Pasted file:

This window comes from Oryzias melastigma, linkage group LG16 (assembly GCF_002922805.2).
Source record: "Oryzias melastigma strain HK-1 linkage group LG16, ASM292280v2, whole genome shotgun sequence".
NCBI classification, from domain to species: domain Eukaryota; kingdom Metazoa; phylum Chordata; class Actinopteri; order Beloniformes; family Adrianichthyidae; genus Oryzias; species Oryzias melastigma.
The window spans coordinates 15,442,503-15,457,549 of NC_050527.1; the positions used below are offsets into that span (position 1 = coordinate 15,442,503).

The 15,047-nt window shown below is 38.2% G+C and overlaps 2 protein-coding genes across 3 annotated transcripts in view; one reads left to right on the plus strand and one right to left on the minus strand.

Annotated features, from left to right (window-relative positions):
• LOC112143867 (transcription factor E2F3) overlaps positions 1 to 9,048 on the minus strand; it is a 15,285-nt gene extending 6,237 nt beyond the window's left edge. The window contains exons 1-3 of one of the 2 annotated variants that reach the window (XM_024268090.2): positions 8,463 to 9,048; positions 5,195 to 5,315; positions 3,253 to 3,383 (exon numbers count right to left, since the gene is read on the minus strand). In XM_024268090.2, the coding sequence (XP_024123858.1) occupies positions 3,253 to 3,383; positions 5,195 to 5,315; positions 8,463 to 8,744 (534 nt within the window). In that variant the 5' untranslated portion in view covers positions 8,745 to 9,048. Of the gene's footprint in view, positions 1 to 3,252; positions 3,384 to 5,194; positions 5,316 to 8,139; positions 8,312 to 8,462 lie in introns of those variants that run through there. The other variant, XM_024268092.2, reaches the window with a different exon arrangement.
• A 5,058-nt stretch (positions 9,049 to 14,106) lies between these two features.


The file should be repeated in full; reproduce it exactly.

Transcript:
This window comes from Oryzias melastigma, linkage group LG16 (assembly GCF_002922805.2).
Source record: "Oryzias melastigma strain HK-1 linkage group LG16, ASM292280v2, whole genome shotgun sequence".
NCBI classification, from domain to species: domain Eukaryota; kingdom Metazoa; phylum Chordata; class Actinopteri; order Beloniformes; family Adrianichthyidae; genus Oryzias; species Oryzias melastigma.
The window spans coordinates 15,442,503-15,457,549 of NC_050527.1; the positions used below are offsets into that span (position 1 = coordinate 15,442,503).

The 15,047-nt window shown below is 38.2% G+C and overlaps 2 protein-coding genes across 3 annotated transcripts in view; one reads left to right on the plus strand and one right to left on the minus strand.

Annotated features, from left to right (window-relative positions):
• LOC112143867 (transcription factor E2F3) overlaps positions 1 to 9,048 on the minus strand; it is a 15,285-nt gene extending 6,237 nt beyond the window's left edge. The window contains exons 1-3 of one of the 2 annotated variants that reach the window (XM_024268090.2): positions 8,463 to 9,048; positions 5,195 to 5,315; positions 3,253 to 3,383 (exon numbers count right to left, since the gene is read on the minus strand). In XM_024268090.2, the coding sequence (XP_024123858.1) occupies positions 3,253 to 3,383; positions 5,195 to 5,315; positions 8,463 to 8,744 (534 nt within the window). In that variant the 5' untranslated portion in view covers positions 8,745 to 9,048. Of the gene's footprint in view, positions 1 to 3,252; positions 3,384 to 5,194; positions 5,316 to 8,139; positions 8,312 to 8,462 lie in introns of those variants that run through there. The other variant, XM_024268092.2, reaches the window with a different exon arrangement.
• A 5,058-nt stretch (positions 9,049 to 14,106) lies between these two features.